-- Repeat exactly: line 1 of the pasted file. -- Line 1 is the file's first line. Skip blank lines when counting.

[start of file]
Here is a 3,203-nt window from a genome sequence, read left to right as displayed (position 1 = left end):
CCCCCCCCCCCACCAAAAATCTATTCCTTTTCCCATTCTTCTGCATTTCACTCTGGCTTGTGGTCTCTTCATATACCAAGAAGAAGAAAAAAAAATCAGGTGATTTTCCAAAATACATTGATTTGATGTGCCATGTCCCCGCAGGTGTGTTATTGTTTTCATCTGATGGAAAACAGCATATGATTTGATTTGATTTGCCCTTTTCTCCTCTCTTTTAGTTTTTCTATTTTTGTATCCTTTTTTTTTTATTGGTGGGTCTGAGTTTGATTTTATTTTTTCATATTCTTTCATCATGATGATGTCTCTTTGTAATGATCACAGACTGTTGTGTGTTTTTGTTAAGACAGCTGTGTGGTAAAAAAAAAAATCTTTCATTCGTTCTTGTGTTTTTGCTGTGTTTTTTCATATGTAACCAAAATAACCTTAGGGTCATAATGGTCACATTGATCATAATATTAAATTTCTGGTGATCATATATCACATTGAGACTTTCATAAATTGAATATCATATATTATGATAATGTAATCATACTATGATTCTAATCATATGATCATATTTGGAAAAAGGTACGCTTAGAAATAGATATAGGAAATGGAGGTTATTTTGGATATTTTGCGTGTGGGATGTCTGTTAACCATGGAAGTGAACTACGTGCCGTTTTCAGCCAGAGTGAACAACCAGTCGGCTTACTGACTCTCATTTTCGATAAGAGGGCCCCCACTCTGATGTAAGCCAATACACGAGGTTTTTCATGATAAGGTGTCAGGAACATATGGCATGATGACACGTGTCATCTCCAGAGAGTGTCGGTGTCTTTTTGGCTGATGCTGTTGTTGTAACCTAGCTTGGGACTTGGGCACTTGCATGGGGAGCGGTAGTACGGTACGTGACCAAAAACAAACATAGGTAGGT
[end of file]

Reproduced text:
Here is a 3,203-nt window from a genome sequence, read left to right as displayed (position 1 = left end):